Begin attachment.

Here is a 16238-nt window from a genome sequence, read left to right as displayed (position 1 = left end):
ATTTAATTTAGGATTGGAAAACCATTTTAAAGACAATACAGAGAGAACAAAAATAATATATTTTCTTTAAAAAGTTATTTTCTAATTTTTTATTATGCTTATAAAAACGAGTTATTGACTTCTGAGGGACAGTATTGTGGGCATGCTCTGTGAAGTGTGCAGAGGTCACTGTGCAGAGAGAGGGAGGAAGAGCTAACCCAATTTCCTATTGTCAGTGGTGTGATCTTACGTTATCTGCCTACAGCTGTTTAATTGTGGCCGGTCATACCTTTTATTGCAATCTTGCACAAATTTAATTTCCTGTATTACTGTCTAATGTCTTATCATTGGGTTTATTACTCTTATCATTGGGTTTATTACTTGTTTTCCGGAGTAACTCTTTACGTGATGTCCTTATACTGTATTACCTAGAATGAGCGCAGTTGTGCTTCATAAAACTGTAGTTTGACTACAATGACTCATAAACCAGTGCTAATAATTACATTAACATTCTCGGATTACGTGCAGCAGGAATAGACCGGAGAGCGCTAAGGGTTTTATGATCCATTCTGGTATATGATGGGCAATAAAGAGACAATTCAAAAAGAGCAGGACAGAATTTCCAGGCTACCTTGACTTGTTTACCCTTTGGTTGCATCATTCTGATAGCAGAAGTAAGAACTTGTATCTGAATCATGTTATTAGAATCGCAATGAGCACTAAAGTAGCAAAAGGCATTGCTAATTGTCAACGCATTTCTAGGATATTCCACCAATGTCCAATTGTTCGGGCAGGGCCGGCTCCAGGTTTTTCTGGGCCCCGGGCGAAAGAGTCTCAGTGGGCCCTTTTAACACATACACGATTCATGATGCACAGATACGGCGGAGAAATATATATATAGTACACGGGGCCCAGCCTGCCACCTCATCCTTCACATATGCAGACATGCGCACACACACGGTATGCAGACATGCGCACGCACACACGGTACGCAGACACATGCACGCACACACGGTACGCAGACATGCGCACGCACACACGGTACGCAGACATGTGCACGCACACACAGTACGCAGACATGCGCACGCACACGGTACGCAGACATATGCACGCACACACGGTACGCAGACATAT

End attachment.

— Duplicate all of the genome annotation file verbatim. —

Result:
Here is a 16238-nt window from a genome sequence, read left to right as displayed (position 1 = left end):
ATTTAATTTAGGATTGGAAAACCATTTTAAAGACAATACAGAGAGAACAAAAATAATATATTTTCTTTAAAAAGTTATTTTCTAATTTTTTATTATGCTTATAAAAACGAGTTATTGACTTCTGAGGGACAGTATTGTGGGCATGCTCTGTGAAGTGTGCAGAGGTCACTGTGCAGAGAGAGGGAGGAAGAGCTAACCCAATTTCCTATTGTCAGTGGTGTGATCTTACGTTATCTGCCTACAGCTGTTTAATTGTGGCCGGTCATACCTTTTATTGCAATCTTGCACAAATTTAATTTCCTGTATTACTGTCTAATGTCTTATCATTGGGTTTATTACTCTTATCATTGGGTTTATTACTTGTTTTCCGGAGTAACTCTTTACGTGATGTCCTTATACTGTATTACCTAGAATGAGCGCAGTTGTGCTTCATAAAACTGTAGTTTGACTACAATGACTCATAAACCAGTGCTAATAATTACATTAACATTCTCGGATTACGTGCAGCAGGAATAGACCGGAGAGCGCTAAGGGTTTTATGATCCATTCTGGTATATGATGGGCAATAAAGAGACAATTCAAAAAGAGCAGGACAGAATTTCCAGGCTACCTTGACTTGTTTACCCTTTGGTTGCATCATTCTGATAGCAGAAGTAAGAACTTGTATCTGAATCATGTTATTAGAATCGCAATGAGCACTAAAGTAGCAAAAGGCATTGCTAATTGTCAACGCATTTCTAGGATATTCCACCAATGTCCAATTGTTCGGGCAGGGCCGGCTCCAGGTTTTTCTGGGCCCCGGGCGAAAGAGTCTCAGTGGGCCCTTTTAACACATACACGATTCATGATGCACAGATACGGCGGAGAAATATATATATAGTACACGGGGCCCAGCCTGCCACCTCATCCTTCACATATGCAGACATGCGCACACACACGGTATGCAGACATGCGCACGCACACACGGTACGCAGACACATGCACGCACACACGGTACGCAGACATGCGCACGCACACACGGTACGCAGACATGTGCACGCACACACAGTACGCAGACATGCGCACGCACACGGTACGCAGACATATGCACGCACACACGGTACGCAGACATAT